Hey kids! Now you can perform a titration lab in your very own home!
The purpose of this lab is to determine the concentration
of a reagent
, using an indicator solution and a reagent whose concentration is known.
First, we must prepare an exact volume of our known solution, to which the unknown will be added. Fill your pipette (look under that node for proper pipetting procedure) and drain it completely into the Erlenmeyer flask. Add a few drops of your indicator solution—how many depends on how much solution you're titrating, but about 10 should do it—and you're ready to go.
Pour your unknown solution into the buret. You needn't fill the buret up to the top, as long as you record the reading, but if you fill it all the way (to 0, since the buret measures liquid dispensed) then the subtraction is easier. Look closely at the bottom of the buret (down where the stopcock is), and flick away any air bubbles that have formed. Clamp the buret over the flask and you're ready to begin.
Turn the stopcock so that the knob is parallel to the buret to begin dispensing solution, swirling the flask to ensure that the reagents are reacting. You will note that the solution in the flask will turn purple (if you're using phenolphthalein; I'm not sure what color you'll get with other indicators) briefly and then return to clear. This is because the phenolphthalein turns pale purple when present in a roughly neutral solution (pH=7 or thereabouts; any lower and the solution is clear, any higher and it turns red). But the purple rapidly vanishes as the flask is swirled, because the overall pH is still too low for the solution to change color.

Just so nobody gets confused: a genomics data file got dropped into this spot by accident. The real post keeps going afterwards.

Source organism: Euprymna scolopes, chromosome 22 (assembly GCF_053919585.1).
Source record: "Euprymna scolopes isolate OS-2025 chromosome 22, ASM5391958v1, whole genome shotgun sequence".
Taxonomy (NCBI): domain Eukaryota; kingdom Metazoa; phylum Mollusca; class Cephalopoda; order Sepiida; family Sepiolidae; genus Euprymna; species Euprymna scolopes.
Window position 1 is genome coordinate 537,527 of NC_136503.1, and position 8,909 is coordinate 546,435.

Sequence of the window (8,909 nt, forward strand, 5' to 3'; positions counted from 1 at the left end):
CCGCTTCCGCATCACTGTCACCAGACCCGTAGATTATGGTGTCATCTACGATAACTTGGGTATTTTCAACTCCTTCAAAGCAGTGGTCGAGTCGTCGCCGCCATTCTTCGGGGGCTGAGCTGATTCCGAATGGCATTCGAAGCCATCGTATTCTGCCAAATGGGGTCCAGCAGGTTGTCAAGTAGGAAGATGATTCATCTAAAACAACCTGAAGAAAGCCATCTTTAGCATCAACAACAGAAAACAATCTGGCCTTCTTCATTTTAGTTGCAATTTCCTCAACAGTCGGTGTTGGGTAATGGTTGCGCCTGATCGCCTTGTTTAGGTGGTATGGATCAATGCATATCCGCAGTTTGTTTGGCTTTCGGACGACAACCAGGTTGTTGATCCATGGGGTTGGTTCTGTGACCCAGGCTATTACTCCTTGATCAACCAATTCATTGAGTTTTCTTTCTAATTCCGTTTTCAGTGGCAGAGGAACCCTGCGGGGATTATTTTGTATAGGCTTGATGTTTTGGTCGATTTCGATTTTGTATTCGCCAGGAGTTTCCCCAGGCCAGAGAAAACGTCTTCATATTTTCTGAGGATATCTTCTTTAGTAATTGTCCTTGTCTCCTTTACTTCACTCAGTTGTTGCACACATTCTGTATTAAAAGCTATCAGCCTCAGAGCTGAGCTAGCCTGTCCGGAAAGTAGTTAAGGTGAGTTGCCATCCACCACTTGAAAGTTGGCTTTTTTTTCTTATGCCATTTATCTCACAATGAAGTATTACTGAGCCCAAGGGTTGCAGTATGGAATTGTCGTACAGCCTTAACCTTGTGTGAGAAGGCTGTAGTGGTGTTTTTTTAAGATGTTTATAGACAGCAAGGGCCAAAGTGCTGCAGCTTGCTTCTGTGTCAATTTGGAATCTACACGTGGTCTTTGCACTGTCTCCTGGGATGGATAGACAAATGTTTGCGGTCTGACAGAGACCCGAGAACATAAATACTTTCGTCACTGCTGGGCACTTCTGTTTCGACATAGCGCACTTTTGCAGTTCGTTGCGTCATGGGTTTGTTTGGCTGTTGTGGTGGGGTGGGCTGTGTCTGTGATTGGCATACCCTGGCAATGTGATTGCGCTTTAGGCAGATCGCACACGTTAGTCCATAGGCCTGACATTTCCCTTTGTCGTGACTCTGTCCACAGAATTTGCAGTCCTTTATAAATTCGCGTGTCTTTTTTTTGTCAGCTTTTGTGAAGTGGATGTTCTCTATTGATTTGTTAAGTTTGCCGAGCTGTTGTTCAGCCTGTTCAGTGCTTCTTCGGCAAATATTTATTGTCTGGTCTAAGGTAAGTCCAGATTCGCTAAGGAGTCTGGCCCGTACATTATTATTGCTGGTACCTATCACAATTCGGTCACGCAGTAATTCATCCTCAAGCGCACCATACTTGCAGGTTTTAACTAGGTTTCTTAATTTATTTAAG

As more and more titrant is added, the solution will remain pale pink for longer periods of time. Slow down the rate at which you add the solution—just a few drops at a time. When the solutions stays pink (the color you're looking for is somewhere between violet and plum) even after being swirled for a few seconds, you're done. Record the final volume in the buret.
Note: these numbers have all been made up. You have been warned.
Known-concentration solution (1M HCl):
Unknown-concentration solution (?M NaOH):
- initial buret reading: 0.3 mL
- final buret reading: 7.8 mL
total NaOH dispensed: 7.8-0.3 = 7.5 mL
reaction equation: NaOH(aq) + HCl(aq) --> NaCl(aq) + H2O(l)
Since final pH = 7, we see that
moles of HCl = moles of NaOH dispensed
moles of HCl = M· L = 1M· 0.015L = 0.015 mol HCl
0.015 mol NaOH = M· L = M· 0.0075L
M = 0.015 / 0.0075 = 2M NaOH
And, just for grins, let's find the pH (go there for a full explanation of these equations):
reaction for NaOH dissolving in water: NaOH(s) --> Na+(aq) + OH-(aq)
M(NaOH) = M(OH-) = 2
pOH = -log[OH-] = -log(2) = -0.3
pH = 14-pOH = 14.3
Source: my own lab work. This is only one procedure, of course; many variations are possible. If you've used a radically different procedure from mine (or if I'm flat wrong in my calculations, always a possibility), drop me a /msg.